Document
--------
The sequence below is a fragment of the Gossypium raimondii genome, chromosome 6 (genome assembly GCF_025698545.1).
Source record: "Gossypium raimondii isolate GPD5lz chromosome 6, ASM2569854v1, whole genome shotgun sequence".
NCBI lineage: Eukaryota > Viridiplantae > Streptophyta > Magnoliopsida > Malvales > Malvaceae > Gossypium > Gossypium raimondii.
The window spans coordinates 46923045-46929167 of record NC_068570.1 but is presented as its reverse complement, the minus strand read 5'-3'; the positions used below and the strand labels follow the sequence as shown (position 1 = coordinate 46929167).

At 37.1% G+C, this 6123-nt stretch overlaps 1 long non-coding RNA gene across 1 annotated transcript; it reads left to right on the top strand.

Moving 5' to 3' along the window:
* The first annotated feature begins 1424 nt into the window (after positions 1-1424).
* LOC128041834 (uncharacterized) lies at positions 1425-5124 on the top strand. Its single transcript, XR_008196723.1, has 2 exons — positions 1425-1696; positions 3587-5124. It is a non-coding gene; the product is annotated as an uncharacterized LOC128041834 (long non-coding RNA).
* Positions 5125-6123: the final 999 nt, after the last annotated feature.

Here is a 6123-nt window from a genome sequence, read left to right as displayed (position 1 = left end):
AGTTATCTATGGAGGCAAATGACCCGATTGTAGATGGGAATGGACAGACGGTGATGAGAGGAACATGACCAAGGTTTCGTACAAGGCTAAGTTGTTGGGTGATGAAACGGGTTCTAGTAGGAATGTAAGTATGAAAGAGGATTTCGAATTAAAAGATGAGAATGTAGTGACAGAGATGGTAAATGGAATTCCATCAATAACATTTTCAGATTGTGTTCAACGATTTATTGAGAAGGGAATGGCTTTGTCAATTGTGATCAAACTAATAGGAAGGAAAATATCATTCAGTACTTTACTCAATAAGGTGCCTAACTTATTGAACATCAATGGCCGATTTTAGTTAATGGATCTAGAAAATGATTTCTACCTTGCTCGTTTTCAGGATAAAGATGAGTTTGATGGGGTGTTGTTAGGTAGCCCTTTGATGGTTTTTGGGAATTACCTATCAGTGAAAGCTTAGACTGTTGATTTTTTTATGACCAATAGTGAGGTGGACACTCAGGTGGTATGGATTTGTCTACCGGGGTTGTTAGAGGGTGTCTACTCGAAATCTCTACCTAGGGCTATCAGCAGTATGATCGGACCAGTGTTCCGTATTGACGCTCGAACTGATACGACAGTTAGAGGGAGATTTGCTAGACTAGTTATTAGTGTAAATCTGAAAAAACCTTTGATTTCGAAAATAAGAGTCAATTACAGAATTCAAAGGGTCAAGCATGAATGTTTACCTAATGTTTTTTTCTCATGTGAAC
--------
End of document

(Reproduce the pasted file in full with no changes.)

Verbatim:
The sequence below is a fragment of the Gossypium raimondii genome, chromosome 6 (genome assembly GCF_025698545.1).
Source record: "Gossypium raimondii isolate GPD5lz chromosome 6, ASM2569854v1, whole genome shotgun sequence".
NCBI lineage: Eukaryota > Viridiplantae > Streptophyta > Magnoliopsida > Malvales > Malvaceae > Gossypium > Gossypium raimondii.
The window spans coordinates 46923045-46929167 of record NC_068570.1 but is presented as its reverse complement, the minus strand read 5'-3'; the positions used below and the strand labels follow the sequence as shown (position 1 = coordinate 46929167).

At 37.1% G+C, this 6123-nt stretch overlaps 1 long non-coding RNA gene across 1 annotated transcript; it reads left to right on the top strand.

Moving 5' to 3' along the window:
* The first annotated feature begins 1424 nt into the window (after positions 1-1424).
* LOC128041834 (uncharacterized) lies at positions 1425-5124 on the top strand. Its single transcript, XR_008196723.1, has 2 exons — positions 1425-1696; positions 3587-5124. It is a non-coding gene; the product is annotated as an uncharacterized LOC128041834 (long non-coding RNA).
* Positions 5125-6123: the final 999 nt, after the last annotated feature.

Here is a 6123-nt window from a genome sequence, read left to right as displayed (position 1 = left end):
AGTTATCTATGGAGGCAAATGACCCGATTGTAGATGGGAATGGACAGACGGTGATGAGAGGAACATGACCAAGGTTTCGTACAAGGCTAAGTTGTTGGGTGATGAAACGGGTTCTAGTAGGAATGTAAGTATGAAAGAGGATTTCGAATTAAAAGATGAGAATGTAGTGACAGAGATGGTAAATGGAATTCCATCAATAACATTTTCAGATTGTGTTCAACGATTTATTGAGAAGGGAATGGCTTTGTCAATTGTGATCAAACTAATAGGAAGGAAAATATCATTCAGTACTTTACTCAATAAGGTGCCTAACTTATTGAACATCAATGGCCGATTTTAGTTAATGGATCTAGAAAATGATTTCTACCTTGCTCGTTTTCAGGATAAAGATGAGTTTGATGGGGTGTTGTTAGGTAGCCCTTTGATGGTTTTTGGGAATTACCTATCAGTGAAAGCTTAGACTGTTGATTTTTTTATGACCAATAGTGAGGTGGACACTCAGGTGGTATGGATTTGTCTACCGGGGTTGTTAGAGGGTGTCTACTCGAAATCTCTACCTAGGGCTATCAGCAGTATGATCGGACCAGTGTTCCGTATTGACGCTCGAACTGATACGACAGTTAGAGGGAGATTTGCTAGACTAGTTATTAGTGTAAATCTGAAAAAACCTTTGATTTCGAAAATAAGAGTCAATTACAGAATTCAAAGGGTCAAGCATGAATGTTTACCTAATGTTTTTTTCTCATGTGAAC